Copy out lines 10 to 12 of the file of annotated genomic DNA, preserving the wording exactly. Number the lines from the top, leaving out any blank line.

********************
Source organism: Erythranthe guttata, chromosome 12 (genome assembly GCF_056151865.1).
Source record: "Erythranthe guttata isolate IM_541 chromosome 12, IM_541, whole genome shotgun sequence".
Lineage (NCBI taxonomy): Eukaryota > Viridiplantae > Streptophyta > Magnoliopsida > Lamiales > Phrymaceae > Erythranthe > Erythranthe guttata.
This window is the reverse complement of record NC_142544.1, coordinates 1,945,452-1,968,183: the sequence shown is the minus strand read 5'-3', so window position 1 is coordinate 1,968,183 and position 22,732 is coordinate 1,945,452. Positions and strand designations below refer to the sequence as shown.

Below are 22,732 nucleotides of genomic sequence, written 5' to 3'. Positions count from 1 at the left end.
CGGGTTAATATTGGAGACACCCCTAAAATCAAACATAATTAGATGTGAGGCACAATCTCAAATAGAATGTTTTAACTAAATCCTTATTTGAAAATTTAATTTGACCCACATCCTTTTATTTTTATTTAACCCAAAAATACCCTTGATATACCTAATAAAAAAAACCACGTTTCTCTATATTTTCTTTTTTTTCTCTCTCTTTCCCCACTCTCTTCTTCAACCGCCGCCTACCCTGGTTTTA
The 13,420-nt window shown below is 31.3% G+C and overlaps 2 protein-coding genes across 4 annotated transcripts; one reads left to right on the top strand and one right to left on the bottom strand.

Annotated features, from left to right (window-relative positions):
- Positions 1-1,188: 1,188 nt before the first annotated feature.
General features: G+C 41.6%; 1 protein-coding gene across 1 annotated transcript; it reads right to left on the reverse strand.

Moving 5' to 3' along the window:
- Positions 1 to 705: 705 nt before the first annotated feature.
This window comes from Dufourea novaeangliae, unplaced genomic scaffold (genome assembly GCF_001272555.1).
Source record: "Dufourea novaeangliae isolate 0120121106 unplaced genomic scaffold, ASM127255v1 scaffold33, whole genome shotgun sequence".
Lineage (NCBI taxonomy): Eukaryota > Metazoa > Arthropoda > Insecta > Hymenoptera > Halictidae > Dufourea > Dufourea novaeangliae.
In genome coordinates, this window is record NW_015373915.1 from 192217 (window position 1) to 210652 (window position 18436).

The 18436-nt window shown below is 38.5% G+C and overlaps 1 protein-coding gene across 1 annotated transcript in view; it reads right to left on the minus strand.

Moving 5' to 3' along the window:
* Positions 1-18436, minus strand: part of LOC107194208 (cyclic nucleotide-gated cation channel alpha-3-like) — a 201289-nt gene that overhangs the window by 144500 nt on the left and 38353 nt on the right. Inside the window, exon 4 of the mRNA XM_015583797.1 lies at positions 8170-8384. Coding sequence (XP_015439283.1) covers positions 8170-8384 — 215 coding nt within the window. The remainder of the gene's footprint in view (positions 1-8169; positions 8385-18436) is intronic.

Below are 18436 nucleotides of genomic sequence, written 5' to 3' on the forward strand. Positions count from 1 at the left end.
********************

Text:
General features: G+C 41.6%; 1 protein-coding gene across 1 annotated transcript; it reads right to left on the reverse strand.

Moving 5' to 3' along the window:
- Positions 1 to 705: 705 nt before the first annotated feature.